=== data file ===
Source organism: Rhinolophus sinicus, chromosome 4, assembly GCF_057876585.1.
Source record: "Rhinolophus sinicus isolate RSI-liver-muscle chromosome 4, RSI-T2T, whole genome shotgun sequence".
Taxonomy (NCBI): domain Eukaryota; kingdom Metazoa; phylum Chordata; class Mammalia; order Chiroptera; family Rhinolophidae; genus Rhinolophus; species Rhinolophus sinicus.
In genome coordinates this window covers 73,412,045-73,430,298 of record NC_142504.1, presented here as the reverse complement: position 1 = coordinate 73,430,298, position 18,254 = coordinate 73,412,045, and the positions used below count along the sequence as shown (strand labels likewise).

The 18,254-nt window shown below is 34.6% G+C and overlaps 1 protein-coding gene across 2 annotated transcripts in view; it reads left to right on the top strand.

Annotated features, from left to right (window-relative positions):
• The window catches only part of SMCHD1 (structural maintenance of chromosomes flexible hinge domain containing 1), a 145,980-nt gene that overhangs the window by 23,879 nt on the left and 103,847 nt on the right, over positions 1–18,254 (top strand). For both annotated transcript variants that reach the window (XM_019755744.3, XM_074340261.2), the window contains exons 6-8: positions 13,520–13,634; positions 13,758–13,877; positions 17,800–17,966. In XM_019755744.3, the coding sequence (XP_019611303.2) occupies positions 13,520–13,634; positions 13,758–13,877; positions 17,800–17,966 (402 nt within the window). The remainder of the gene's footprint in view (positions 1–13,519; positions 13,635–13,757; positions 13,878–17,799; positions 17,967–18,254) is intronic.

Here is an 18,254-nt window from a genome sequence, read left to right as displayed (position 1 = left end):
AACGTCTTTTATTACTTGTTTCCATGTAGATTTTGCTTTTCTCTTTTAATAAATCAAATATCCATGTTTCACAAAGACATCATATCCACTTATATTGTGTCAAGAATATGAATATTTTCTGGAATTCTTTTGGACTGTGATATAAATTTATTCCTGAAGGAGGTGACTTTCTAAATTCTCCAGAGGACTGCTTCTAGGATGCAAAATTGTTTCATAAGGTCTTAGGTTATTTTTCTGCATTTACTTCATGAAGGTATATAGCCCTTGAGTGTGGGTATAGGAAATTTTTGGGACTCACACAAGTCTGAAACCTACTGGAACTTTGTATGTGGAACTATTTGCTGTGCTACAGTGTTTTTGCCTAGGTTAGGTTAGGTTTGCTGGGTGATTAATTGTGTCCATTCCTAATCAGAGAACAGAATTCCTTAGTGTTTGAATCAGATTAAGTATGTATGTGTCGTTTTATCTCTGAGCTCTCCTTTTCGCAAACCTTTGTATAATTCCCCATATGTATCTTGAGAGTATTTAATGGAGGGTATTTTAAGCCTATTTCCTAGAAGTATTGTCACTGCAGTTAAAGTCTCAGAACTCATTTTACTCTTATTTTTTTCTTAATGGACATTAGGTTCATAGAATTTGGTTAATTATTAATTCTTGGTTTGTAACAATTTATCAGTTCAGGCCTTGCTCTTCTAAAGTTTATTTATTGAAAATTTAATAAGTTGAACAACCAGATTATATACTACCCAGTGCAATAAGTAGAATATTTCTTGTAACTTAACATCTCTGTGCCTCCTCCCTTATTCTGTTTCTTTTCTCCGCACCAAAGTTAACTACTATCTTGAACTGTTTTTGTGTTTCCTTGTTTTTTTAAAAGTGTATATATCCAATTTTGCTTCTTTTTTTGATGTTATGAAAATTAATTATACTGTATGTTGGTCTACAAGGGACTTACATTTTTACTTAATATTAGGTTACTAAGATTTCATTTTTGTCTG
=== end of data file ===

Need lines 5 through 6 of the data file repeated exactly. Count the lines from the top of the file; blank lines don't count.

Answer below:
The 18,254-nt window shown below is 34.6% G+C and overlaps 1 protein-coding gene across 2 annotated transcripts in view; it reads left to right on the top strand.

Annotated features, from left to right (window-relative positions):